Fullmetal Alchemist and the Broken Angel
Platform: Playstation 2
Genre: 3rd Person Action RPG
Publisher: Square Enix
Release Date: 1/18/05
Ah, there’s nothing I love more than a spinoff game. Cartoons, animes, and movies make the best games, don’t they? What? They don’t? They tend to be mediocre at best? They’re by and large just thinly-veiled attempts to wrangle cash out of fanboys and fangirls who’ll buy any manner of spinoff with no regard to quality? Tsk, so cynical.
It’s made by Square Enix, though! It has to be good! Wait, the score’s not an automatic 9/10? Oh no, IP has another FFVII-hater!
For anyone who isn’t familiar with the anime, here’s Fullmetal Alchemist in a nutshell. Alchemy is real, and can be used basically like magic to transmute pretty much anything, changing its shape or nature. Edward and Alphonse Elric are child prodigy alchemists, but hardly normal kids; Ed has a metal arm and leg, and Al is a soul bound to a suit of armor. They lost the body parts in question in a botched attempt to use alchemy to bring their mother back to life (one of the most severely outlawed uses of alchemy). Their goal is to find the Philosopher’s Stone, which they can use to return to their original bodies.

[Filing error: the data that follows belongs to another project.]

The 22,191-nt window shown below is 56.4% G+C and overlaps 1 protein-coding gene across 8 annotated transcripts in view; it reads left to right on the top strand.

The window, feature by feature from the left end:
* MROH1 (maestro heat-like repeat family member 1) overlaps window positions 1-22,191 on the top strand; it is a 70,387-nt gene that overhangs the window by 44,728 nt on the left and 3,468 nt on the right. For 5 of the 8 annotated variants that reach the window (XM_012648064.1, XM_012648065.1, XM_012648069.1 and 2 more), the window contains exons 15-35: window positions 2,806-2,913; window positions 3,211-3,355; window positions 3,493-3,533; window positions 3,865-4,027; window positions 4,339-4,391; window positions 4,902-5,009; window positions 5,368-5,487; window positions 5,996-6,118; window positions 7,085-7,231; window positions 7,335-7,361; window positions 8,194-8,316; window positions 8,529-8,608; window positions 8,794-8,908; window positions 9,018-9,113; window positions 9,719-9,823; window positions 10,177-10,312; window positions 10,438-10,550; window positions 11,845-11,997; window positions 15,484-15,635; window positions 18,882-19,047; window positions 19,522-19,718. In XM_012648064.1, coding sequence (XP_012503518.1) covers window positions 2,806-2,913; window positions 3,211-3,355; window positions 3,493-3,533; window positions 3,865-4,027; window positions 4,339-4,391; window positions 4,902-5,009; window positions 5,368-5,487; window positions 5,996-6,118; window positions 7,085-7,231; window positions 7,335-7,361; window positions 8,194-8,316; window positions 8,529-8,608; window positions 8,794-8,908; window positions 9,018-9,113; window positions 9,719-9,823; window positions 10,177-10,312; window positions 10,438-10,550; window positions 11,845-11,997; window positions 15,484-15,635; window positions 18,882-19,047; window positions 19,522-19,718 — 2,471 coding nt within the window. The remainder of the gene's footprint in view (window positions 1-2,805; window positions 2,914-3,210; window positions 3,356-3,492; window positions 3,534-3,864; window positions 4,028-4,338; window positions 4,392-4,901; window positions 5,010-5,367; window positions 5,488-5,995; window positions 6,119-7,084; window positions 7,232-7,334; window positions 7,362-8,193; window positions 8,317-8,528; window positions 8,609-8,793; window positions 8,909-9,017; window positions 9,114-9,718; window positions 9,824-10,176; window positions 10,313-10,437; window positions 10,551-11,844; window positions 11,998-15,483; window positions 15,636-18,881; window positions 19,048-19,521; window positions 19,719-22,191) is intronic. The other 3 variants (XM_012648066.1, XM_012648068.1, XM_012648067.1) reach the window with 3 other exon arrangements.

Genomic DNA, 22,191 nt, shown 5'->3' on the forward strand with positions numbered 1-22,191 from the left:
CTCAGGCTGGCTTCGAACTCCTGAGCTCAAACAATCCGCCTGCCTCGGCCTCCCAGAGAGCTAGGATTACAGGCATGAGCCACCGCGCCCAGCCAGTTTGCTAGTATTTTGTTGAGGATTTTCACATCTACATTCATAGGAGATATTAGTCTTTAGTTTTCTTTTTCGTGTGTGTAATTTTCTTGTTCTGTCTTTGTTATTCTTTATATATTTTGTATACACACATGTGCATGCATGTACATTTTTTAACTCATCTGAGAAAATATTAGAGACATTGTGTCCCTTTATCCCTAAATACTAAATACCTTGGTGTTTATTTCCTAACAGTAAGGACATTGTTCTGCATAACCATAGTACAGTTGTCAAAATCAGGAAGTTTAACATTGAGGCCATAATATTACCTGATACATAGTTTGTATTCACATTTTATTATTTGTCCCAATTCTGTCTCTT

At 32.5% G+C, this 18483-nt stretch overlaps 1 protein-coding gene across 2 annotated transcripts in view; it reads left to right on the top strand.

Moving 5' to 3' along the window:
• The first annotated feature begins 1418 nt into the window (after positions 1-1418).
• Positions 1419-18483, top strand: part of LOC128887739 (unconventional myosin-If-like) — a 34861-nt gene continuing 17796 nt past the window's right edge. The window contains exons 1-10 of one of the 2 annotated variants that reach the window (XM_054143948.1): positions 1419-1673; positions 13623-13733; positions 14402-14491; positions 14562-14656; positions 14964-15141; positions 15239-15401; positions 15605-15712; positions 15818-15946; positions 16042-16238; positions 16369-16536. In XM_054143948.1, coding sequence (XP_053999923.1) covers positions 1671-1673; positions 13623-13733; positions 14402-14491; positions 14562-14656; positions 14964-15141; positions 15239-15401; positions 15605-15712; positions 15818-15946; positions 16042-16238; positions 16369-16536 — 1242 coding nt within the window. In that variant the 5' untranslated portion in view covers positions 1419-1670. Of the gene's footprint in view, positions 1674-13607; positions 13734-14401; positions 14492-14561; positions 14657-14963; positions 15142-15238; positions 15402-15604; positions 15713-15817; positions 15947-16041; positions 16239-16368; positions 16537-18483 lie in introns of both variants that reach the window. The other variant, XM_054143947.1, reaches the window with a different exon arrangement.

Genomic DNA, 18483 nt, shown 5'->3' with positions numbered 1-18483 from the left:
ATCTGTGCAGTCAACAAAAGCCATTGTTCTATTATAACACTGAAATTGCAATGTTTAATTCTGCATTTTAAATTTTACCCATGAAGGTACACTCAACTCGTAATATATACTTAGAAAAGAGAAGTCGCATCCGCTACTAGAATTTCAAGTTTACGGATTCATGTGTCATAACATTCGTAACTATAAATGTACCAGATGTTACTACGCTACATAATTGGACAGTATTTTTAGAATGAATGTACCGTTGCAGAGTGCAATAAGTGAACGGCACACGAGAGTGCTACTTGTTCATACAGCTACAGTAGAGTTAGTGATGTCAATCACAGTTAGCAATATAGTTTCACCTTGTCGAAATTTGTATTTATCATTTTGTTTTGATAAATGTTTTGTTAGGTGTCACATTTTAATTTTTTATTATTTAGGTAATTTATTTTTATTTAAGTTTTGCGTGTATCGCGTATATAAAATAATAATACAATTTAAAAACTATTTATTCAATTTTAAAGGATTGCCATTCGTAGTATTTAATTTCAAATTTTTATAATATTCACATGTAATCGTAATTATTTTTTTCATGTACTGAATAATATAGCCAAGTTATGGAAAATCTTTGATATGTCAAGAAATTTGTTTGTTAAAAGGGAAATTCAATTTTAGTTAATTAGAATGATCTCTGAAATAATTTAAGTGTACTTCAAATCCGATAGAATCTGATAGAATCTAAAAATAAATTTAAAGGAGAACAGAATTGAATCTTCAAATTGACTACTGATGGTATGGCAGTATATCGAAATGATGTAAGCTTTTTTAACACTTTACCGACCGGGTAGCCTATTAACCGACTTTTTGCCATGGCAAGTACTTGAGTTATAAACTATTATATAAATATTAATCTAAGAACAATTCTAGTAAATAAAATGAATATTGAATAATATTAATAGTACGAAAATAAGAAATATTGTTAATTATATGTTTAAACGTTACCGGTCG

And then Voldemort will totally kick their asses.
Broken Angel is a side story that isn’t covered in the anime, so the game doesn’t spoil the anime’s story, and vice versa. A few characters from the show make appearances, but the majority of the characters are new. The story is decent. Personally, I felt it was a little cliche and relied too heavily on anime conventions, but it still managed to garner some emotional investment in the last hour or two. Unfortunately, some of the key character development is covered in a montage rather than fully fleshed out, making it fall a bit flat and adding to the general “not quite finished” feeling of the game. The rest of the characters feel pretty well written, especially considering how short the game is. Most of the story is told through text boxes with illustrations of the characters, rather than voice-overs. The anime clips are really effective at telling the story, and not overused to the point where it feels like it takes away from the experience of the game.
Story Rating: 7/10
The in-game graphics are pretty unimpressive. The character models for Ed and Al are good, but not outstanding. The rest of the characters are decent at best, with little in the way of details. The overwhelming majority of the enemies are simply recolors of enemies in previous levels. This might’ve been a fair corner to cut in 1992, but it just looks sloppy now. The levels aren’t much better, as their sparse, bland design is serviceable but wholly unremarkable.
There are some highlights among the mediocrity, however. The animation, particularly Ed’s attacks, translates the anime’s sense of speed and style effectively. The FMV anime clips are high-quality and well-made, thanks to the fact that they are specially-made for the game and not shoddy rehashes of the series.
Graphics Rating: 6/10